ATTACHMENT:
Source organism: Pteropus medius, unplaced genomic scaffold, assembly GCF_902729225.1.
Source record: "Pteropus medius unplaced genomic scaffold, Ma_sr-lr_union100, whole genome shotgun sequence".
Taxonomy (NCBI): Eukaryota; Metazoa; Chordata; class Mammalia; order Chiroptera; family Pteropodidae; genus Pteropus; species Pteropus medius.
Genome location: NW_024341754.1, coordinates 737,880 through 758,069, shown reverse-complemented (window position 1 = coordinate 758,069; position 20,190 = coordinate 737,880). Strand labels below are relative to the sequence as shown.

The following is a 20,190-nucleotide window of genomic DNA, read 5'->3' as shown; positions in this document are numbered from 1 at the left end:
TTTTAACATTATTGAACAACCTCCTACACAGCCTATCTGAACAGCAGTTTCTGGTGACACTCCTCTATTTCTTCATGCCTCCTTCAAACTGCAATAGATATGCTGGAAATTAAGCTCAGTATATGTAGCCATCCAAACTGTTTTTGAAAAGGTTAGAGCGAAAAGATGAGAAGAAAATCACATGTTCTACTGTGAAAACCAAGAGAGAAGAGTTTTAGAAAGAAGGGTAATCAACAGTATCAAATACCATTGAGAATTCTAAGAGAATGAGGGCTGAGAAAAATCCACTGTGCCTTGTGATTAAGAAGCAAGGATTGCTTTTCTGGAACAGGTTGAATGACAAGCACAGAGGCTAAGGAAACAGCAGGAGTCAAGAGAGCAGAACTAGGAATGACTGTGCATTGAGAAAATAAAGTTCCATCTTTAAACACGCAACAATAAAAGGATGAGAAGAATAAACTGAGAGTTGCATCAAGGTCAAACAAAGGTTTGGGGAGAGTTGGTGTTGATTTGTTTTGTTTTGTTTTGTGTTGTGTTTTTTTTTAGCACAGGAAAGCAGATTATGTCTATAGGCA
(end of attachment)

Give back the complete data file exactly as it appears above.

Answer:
Source organism: Pteropus medius, unplaced genomic scaffold, assembly GCF_902729225.1.
Source record: "Pteropus medius unplaced genomic scaffold, Ma_sr-lr_union100, whole genome shotgun sequence".
Taxonomy (NCBI): Eukaryota; Metazoa; Chordata; class Mammalia; order Chiroptera; family Pteropodidae; genus Pteropus; species Pteropus medius.
Genome location: NW_024341754.1, coordinates 737,880 through 758,069, shown reverse-complemented (window position 1 = coordinate 758,069; position 20,190 = coordinate 737,880). Strand labels below are relative to the sequence as shown.

The following is a 20,190-nucleotide window of genomic DNA, read 5'->3' as shown; positions in this document are numbered from 1 at the left end:
TTTTAACATTATTGAACAACCTCCTACACAGCCTATCTGAACAGCAGTTTCTGGTGACACTCCTCTATTTCTTCATGCCTCCTTCAAACTGCAATAGATATGCTGGAAATTAAGCTCAGTATATGTAGCCATCCAAACTGTTTTTGAAAAGGTTAGAGCGAAAAGATGAGAAGAAAATCACATGTTCTACTGTGAAAACCAAGAGAGAAGAGTTTTAGAAAGAAGGGTAATCAACAGTATCAAATACCATTGAGAATTCTAAGAGAATGAGGGCTGAGAAAAATCCACTGTGCCTTGTGATTAAGAAGCAAGGATTGCTTTTCTGGAACAGGTTGAATGACAAGCACAGAGGCTAAGGAAACAGCAGGAGTCAAGAGAGCAGAACTAGGAATGACTGTGCATTGAGAAAATAAAGTTCCATCTTTAAACACGCAACAATAAAAGGATGAGAAGAATAAACTGAGAGTTGCATCAAGGTCAAACAAAGGTTTGGGGAGAGTTGGTGTTGATTTGTTTTGTTTTGTTTTGTGTTGTGTTTTTTTTTAGCACAGGAAAGCAGATTATGTCTATAGGCA